“Steven Law joined his father’s drug empire in the 1990s and has since become one of the wealthiest individuals in Burma.”

Ng could not be immediately contacted for comment on the allegations.

A woman who opened the locked door at Ng’s offices in Singapore’s business district said she was not there. A plaque visible through the door listed Golden Aaron, S H Ng Trading and another firm, Kokang Singapore Pte Ltd.

Attempts to locate Ng at the condominium complex listed as her residence were also unsuccessful.

Singapore strongly denies allegations that it allows banks based here to keep illicit funds on behalf of Myanmar’s secretive generals.

Asked for comment, the foreign affairs ministry referred AFP to the Monetary Authority of Singapore (MAS) which said the city-state, like all other leading financial centres, operates “a strict and rigorous regime” against money laundering.

“Banks and financial institutions in Singapore are required to institute strict procedures, including the need to identify and know their customers, and monitor and report any suspicious transactions,” MAS said.

“Our rules are vigorously enforced. Should there be links with illicit activity, MAS will not hesitate to take necessary action.”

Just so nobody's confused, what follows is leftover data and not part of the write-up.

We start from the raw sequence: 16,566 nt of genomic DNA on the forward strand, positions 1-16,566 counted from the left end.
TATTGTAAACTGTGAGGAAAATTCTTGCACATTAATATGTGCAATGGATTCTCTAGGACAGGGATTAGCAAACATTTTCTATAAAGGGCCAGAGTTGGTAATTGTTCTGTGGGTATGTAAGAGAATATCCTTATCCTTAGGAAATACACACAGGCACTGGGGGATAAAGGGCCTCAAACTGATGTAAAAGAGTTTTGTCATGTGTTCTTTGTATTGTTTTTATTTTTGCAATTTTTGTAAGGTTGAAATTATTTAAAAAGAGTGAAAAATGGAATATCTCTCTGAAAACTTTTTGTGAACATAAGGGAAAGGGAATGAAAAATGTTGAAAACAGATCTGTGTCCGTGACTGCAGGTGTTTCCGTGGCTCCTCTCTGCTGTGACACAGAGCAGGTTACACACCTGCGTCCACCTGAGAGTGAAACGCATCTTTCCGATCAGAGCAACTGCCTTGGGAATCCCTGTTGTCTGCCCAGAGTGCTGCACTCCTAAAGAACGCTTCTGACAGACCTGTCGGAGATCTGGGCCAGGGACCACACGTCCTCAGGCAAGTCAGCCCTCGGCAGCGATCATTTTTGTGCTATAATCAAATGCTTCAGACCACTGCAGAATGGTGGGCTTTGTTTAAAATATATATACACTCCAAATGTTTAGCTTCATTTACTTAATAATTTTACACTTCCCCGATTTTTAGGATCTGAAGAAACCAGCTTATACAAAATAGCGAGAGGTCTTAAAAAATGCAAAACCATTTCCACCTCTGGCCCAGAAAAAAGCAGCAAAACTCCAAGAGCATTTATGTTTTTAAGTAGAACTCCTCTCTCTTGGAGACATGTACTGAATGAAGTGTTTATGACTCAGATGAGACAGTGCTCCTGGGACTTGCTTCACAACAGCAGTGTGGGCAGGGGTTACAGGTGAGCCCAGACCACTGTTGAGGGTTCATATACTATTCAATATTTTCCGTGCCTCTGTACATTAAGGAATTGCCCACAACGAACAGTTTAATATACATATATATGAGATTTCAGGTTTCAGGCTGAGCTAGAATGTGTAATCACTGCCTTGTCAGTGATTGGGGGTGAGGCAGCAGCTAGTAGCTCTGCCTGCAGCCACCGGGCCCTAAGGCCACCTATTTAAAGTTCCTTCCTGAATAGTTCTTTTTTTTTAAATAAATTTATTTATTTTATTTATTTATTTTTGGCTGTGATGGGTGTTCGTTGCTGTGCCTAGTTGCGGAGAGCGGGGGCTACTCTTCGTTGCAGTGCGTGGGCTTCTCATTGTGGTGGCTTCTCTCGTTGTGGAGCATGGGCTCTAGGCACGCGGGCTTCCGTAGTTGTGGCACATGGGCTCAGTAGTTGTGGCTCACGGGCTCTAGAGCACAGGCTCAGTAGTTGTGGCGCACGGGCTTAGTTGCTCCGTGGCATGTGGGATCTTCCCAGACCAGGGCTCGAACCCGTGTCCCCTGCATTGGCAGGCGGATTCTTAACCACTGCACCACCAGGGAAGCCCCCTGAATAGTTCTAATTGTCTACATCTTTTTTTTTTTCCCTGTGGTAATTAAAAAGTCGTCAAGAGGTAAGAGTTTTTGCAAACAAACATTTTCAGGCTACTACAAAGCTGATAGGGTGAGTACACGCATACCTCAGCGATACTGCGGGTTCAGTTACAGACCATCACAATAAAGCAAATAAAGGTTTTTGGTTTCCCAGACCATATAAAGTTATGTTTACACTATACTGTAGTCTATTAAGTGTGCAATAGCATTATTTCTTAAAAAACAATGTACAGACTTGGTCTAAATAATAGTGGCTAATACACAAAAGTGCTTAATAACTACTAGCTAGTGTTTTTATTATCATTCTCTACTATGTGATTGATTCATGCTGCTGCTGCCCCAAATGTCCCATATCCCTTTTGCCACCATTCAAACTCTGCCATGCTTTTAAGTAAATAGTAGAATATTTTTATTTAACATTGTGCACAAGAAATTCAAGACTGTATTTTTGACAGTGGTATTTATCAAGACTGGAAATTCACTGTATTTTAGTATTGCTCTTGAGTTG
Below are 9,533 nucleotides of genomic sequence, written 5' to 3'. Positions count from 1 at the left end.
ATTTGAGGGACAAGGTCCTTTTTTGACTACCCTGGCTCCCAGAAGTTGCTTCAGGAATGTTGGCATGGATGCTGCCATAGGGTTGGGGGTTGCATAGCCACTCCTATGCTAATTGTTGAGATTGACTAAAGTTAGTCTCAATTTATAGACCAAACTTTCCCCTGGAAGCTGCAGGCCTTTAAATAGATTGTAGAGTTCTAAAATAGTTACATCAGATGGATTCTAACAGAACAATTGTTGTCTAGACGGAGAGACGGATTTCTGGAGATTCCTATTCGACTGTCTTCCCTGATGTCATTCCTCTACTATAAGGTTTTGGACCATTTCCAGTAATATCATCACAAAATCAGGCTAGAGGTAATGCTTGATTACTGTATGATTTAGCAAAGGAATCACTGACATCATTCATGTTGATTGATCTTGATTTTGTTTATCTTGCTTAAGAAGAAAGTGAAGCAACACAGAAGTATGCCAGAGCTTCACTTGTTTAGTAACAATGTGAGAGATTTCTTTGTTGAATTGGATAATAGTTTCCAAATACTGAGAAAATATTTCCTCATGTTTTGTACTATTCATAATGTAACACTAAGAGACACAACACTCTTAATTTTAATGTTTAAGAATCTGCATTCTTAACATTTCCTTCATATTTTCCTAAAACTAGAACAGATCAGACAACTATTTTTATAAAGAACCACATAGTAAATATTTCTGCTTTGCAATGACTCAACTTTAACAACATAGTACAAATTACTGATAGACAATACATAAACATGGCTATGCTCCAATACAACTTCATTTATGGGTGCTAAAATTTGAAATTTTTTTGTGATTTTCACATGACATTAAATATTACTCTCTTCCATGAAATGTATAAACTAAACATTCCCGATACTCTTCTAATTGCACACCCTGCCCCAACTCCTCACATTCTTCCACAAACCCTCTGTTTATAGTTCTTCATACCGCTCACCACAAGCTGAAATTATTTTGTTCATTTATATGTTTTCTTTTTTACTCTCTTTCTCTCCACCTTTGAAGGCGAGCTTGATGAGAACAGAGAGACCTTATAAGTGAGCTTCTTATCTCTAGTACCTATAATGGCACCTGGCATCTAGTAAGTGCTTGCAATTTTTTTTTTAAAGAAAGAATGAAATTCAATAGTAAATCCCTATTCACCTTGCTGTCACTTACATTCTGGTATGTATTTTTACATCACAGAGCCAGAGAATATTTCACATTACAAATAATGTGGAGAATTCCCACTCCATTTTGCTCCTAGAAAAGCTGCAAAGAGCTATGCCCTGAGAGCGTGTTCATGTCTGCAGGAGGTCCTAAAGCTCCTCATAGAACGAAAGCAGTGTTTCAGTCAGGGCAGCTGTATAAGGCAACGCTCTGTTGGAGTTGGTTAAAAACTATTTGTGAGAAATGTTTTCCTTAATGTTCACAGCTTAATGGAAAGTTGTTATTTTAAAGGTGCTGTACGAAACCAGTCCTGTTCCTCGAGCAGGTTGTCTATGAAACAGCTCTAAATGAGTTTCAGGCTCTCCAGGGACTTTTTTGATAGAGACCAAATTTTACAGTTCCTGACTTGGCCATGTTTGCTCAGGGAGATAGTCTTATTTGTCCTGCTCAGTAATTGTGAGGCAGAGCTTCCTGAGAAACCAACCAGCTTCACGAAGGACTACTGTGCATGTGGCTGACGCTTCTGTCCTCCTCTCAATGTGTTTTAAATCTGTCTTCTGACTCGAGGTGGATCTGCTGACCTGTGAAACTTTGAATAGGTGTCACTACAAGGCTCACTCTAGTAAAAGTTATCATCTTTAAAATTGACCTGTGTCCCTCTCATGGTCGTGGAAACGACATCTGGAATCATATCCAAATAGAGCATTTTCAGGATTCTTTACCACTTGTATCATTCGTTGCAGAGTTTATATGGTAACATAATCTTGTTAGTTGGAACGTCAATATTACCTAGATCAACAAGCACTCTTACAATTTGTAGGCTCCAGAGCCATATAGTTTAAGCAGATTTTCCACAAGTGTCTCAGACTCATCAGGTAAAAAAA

In early February the US named Singaporean resident U Kyaw Thein, 60, as among those targeted under sanctions aimed at Tay Za, who the Treasury Department called an alleged “henchman” and arms dealer for Myanmar’s junta.

A Singaporean company, Pavo Aircraft Leasing Pte Ltd, was also named.

US President George W. Bush last year named three other firms with offices in Singapore as among those targeted under initial sanctions that followed the junta’s deadly September crackdown on protests led by Buddhist monks.

The city-state led regional criticism of the crackdown but rights activists accused it of not taking economic action against the regime.

The US action freezes any assets the individuals and firms have under US jurisdiction and bars Americans from conducting business with them at the risk of heavy fines and prison sentences.